Risk looms as Biman yet to reclaim hacked email server

Risk looms as Biman yet to reclaim hacked email server

The email server of Biman Bangladesh Airlines is at high risk of data loss with the national flag carrier yet to recover it several days after hackers attacked it with ransomware.

Ransomware in the server has created an opportunity for hacker intrusion and consequently theft of confidential information, and documents on irregularities of employees and money by placing fraudulent orders, officials have said.

The hackers took control of the server on March 17, and considering the severity of the situation, the Biman authorities called an emergency meeting late on Sunday with all directors, and the meeting ended without any decisions or solutions.

However, Biman did not inform the Civil Aviation Ministry and neither did it seek help from the Digital Security Agency.

On Tuesday, a team from the agency under the ICT Division visited the Biman headquarters and gave some guidelines to the airline’s data server protection team on how to recover the server.   

Who is to blame?

According to a notice sent by Biman on Thursday, six days after the incident, some of its computers and server were infected by malware on March 18, and the suspected server was immediately isolated and the email service stopped.

Email IDs related to aircraft operational activities were enabled through Microsoft cloud services.

Some employees of Biman said there were still flaws in the mail server and that the data server was disconnected as well.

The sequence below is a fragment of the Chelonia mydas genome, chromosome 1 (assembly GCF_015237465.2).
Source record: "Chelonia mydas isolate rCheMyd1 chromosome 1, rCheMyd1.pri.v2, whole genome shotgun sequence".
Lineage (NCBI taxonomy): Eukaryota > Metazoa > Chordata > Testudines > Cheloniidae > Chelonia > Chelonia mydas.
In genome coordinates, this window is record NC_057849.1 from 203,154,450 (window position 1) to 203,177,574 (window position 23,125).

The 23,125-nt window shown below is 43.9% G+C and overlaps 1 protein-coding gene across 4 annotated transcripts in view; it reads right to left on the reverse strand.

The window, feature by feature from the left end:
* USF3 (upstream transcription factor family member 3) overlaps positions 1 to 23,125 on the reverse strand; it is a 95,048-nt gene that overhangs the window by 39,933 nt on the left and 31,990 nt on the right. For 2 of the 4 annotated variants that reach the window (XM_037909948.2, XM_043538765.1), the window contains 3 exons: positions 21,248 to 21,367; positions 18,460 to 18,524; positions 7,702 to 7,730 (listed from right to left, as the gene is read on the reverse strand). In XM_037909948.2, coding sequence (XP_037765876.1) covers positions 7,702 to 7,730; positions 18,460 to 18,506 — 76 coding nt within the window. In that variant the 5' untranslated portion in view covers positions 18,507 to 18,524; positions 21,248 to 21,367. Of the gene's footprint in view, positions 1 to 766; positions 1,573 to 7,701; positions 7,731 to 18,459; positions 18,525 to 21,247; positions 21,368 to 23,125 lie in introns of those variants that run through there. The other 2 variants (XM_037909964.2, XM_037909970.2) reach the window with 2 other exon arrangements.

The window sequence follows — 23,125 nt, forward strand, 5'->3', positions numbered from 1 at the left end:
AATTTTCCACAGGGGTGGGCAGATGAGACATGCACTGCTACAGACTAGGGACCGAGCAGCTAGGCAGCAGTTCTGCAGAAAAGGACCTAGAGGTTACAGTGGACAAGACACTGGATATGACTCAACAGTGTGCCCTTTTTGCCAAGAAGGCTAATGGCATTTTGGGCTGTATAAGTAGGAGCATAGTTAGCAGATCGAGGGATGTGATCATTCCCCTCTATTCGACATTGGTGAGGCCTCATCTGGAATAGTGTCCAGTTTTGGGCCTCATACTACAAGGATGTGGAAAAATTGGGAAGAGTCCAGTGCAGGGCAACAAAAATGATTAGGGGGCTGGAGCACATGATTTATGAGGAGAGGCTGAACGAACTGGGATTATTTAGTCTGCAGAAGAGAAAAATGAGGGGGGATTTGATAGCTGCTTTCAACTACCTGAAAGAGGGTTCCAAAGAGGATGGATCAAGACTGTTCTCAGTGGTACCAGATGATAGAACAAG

Biman officials said they fear a loss of data and a possible leak if it is not immediately recovered.

However, cyber security experts said usually in any hacking incident, third parties or hacker groups disclose their identity and claim the credit.

Ransomware is a special kind of malware that can take control of a computer or server. The culprit typically demands a huge sum of money to return control and sets a deadline for the amount to be paid.

However, in this type of hacking, insider involvement cannot be ruled out, according to the experts.

They suggested an investigation by a cyber-security team to find out what kind of malware the Biman server is infected by.

Digital Security Agency officials said the government declared 29 organizations, including Biman, “critical information infrastructure” under the Digital Security Act in October 2022.

The government took the initiative for the safety of sensitive data under which any illegal access to computers, digital devices or networks is a punishable offence.

Such an offence will be punished with imprisonment for a maximum of seven years or a fine not exceeding Tk25 lakh, or both.

Accessing the systems illegally with the intent of harming them will result in a prison term of a maximum of 14 years or a fine not exceeding Tk1 crore, or both. 

Second or further attempts will lead to life imprisonment or a fine not exceeding Tk5 crore, or both.

The Digital Security Agency also provided necessary guidelines to the organizations to ensure security.

Apparently, the Biman authorities have completely failed to follow them, said Digital Security Agency officials.

Contacted, Digital Security Agency Director (Operation) Deputy Secretary Mohammed Aminul Ahesan told Dhaka Tribune: “A team is working but has yet to develop or figure out its reasons.”

But he hoped that data would be possible to recover.

State Minister for Civil Aviation Mahbub Ali on Wednesday told Dhaka Tribune: “It is not a good sign at all. A probe body will carry out investigations to find behind its scammer.”


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